Pairs of Homologous Lines under Spiral Similarities

One of the most basic theorems of the theory of three directly similar figures (see [Casey, Johnson, Lachlan, Yaglom]) claims the existence of a circle of similarity of the three figures that contains a variety of special points. The applet below illustrates an extension of this result:

 

Let F1, F2, F3 be any three figures which are directly similar; let O1 be the center of similitude of F2 and F3; O2 that of F3 and F1; and O3 that of Fl and F2. Let there be two triples of homologous lines AkBk and AkCk, k = 1, 2, 3. Three lines AB form a triangle D1D2D3. Three lines AC form a triangle D'1D'2D'3. Both are perspective to ΔO1O2O3 from points on the circle of similitude. In addition, the two triangles are directly similar and can be obtained from one another with a spiral similarity with center on the circle of similitude.

In the applet, two centers of similarity can be dragged and their rotation angles and coefficients modified with the dials on the left side of the applet. ΔA1B1C1 can also be dragged either as a whole or modified by dragging its vertices.

 

This applet requires Sun's Java VM 2 which your browser may perceive as a popup. Which it is not. If you want to see the applet work, visit Sun's website at https://www.java.com/en/download/index.jsp, download and install Java VM and enjoy the applet.


What if applet does not run?

Proof

References

  1. J. Casey, A Sequel to the First Six Books of the Elements of Euclid, University of Michigan, 2005 (reprint of 1888 edition), pp. 189-193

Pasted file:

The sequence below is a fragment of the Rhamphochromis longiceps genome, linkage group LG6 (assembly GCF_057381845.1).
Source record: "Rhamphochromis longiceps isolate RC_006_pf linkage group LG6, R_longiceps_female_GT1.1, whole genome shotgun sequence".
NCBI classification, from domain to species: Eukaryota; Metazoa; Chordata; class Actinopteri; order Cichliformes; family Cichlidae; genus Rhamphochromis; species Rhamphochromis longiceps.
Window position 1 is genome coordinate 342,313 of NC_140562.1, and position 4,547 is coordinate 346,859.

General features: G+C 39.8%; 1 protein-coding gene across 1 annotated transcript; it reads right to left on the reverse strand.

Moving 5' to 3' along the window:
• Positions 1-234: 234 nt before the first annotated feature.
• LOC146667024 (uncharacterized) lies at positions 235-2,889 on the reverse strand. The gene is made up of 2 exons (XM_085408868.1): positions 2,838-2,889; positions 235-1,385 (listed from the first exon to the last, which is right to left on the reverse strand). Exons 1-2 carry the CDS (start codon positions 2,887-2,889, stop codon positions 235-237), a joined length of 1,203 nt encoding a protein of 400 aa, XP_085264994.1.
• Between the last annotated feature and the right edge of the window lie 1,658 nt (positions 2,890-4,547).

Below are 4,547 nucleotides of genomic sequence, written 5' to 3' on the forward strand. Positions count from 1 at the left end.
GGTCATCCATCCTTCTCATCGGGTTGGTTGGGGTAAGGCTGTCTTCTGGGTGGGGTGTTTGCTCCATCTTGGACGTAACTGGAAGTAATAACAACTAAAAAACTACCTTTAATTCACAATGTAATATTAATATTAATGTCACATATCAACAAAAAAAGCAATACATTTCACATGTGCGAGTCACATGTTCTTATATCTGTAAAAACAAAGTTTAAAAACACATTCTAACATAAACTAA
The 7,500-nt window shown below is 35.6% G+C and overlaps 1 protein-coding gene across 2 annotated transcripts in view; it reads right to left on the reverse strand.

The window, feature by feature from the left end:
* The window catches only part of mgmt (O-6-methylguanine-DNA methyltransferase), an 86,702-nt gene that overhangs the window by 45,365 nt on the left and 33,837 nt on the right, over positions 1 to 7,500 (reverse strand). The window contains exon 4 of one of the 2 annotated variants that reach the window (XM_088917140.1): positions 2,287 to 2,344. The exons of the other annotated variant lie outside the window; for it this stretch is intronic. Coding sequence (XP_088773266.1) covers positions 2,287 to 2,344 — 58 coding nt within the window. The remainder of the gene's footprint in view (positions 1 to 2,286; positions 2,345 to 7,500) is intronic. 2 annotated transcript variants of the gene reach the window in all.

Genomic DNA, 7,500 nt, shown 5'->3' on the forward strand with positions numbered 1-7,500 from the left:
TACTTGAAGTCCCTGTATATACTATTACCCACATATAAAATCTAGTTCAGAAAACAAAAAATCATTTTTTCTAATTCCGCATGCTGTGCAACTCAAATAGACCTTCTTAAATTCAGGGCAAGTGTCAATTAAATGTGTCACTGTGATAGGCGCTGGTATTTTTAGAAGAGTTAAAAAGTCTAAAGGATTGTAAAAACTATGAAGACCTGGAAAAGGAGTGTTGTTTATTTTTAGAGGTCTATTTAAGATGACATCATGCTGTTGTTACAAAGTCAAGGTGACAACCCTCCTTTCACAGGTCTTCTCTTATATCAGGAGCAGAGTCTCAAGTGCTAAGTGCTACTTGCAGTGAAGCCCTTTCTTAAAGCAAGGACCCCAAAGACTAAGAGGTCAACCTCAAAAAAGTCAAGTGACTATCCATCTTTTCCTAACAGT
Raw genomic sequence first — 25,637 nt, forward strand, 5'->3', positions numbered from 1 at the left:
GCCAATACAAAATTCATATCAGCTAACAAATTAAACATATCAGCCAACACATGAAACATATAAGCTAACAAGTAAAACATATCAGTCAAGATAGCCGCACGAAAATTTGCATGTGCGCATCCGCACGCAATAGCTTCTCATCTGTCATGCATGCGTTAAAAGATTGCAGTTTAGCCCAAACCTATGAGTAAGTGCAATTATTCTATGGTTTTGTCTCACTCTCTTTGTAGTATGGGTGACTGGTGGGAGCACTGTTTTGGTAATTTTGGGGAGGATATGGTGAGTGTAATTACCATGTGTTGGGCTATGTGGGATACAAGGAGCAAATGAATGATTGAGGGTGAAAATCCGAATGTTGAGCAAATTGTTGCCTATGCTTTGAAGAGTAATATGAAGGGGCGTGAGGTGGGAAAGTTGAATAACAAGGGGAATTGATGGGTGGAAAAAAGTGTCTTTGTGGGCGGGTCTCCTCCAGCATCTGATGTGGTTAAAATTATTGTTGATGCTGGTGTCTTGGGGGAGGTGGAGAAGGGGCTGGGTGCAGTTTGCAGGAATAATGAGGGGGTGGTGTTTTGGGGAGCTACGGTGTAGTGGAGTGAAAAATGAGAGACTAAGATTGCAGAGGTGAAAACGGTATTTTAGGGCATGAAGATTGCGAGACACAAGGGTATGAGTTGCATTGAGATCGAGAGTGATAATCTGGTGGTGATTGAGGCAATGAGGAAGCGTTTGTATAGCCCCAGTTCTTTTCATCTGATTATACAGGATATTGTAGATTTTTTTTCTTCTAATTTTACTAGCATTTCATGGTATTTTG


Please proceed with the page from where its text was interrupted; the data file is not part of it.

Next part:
2. R. A. Johnson, Advanced Euclidean Geometry , Dover, 2007 (reprint of 1929 edition), pp. 302-312
  3. R. Lachlan, An Elementary Treatise on Modern Pure Geometry, Cornell University Library (reprint of 1893 edition), pp. 140-142
  4. I. M. Yaglom, Geometric Transformations II, MAA, 1962, p. 82, pp. 163-165

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Copyright © 1996-2017 Alexander Bogomolny

Proof

That triangles D1D2D3 and D'1D'2D'3 are perspective to ΔO1O2O3 from points on the circle of similitude has been proved elsewhere. We only have to show that they are directly similar and that the center of spiral similarity that maps one on the other is located on the circle of similitude.

 

This applet requires Sun's Java VM 2 which your browser may perceive as a popup. Which it is not. If you want to see the applet work, visit Sun's website at https://www.java.com/en/download/index.jsp, download and install Java VM and enjoy the applet.


What if applet does not run?

Indeed, by the construction, the side lines of triangles D1D2D3 and D'1D'2D'3 are obtained from each other in pairs by fixed rotations. It follows that the corresponding lines in the two triangles are equally inclined to eacher other so that the triangles are similar.

We'll have to consider to separate cases: (a) the triangles have three parallel sides, (b) not all sides are parallel.

... to be continued ...

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